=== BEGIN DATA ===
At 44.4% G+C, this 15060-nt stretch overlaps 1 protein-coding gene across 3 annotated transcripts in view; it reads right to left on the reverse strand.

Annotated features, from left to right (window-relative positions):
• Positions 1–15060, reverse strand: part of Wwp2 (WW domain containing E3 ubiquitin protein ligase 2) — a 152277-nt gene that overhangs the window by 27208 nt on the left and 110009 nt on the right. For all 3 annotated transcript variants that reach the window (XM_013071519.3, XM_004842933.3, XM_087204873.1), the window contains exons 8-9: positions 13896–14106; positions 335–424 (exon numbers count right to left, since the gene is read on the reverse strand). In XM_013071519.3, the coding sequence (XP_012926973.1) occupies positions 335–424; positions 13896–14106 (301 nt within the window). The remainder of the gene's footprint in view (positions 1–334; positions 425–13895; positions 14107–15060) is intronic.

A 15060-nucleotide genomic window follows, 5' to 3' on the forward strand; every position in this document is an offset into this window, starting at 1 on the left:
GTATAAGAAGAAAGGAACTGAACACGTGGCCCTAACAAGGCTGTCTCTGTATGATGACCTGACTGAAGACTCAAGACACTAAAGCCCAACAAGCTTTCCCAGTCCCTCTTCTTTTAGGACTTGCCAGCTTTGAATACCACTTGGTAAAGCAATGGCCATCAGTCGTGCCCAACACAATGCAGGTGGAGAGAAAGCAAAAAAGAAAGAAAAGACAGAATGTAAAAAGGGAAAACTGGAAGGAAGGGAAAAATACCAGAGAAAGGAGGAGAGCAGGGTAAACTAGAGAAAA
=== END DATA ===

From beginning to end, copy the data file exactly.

At 44.4% G+C, this 15060-nt stretch overlaps 1 protein-coding gene across 3 annotated transcripts in view; it reads right to left on the reverse strand.

Annotated features, from left to right (window-relative positions):
• Positions 1–15060, reverse strand: part of Wwp2 (WW domain containing E3 ubiquitin protein ligase 2) — a 152277-nt gene that overhangs the window by 27208 nt on the left and 110009 nt on the right. For all 3 annotated transcript variants that reach the window (XM_013071519.3, XM_004842933.3, XM_087204873.1), the window contains exons 8-9: positions 13896–14106; positions 335–424 (exon numbers count right to left, since the gene is read on the reverse strand). In XM_013071519.3, the coding sequence (XP_012926973.1) occupies positions 335–424; positions 13896–14106 (301 nt within the window). The remainder of the gene's footprint in view (positions 1–334; positions 425–13895; positions 14107–15060) is intronic.

A 15060-nucleotide genomic window follows, 5' to 3' on the forward strand; every position in this document is an offset into this window, starting at 1 on the left:
GTATAAGAAGAAAGGAACTGAACACGTGGCCCTAACAAGGCTGTCTCTGTATGATGACCTGACTGAAGACTCAAGACACTAAAGCCCAACAAGCTTTCCCAGTCCCTCTTCTTTTAGGACTTGCCAGCTTTGAATACCACTTGGTAAAGCAATGGCCATCAGTCGTGCCCAACACAATGCAGGTGGAGAGAAAGCAAAAAAGAAAGAAAAGACAGAATGTAAAAAGGGAAAACTGGAAGGAAGGGAAAAATACCAGAGAAAGGAGGAGAGCAGGGTAAACTAGAGAAAA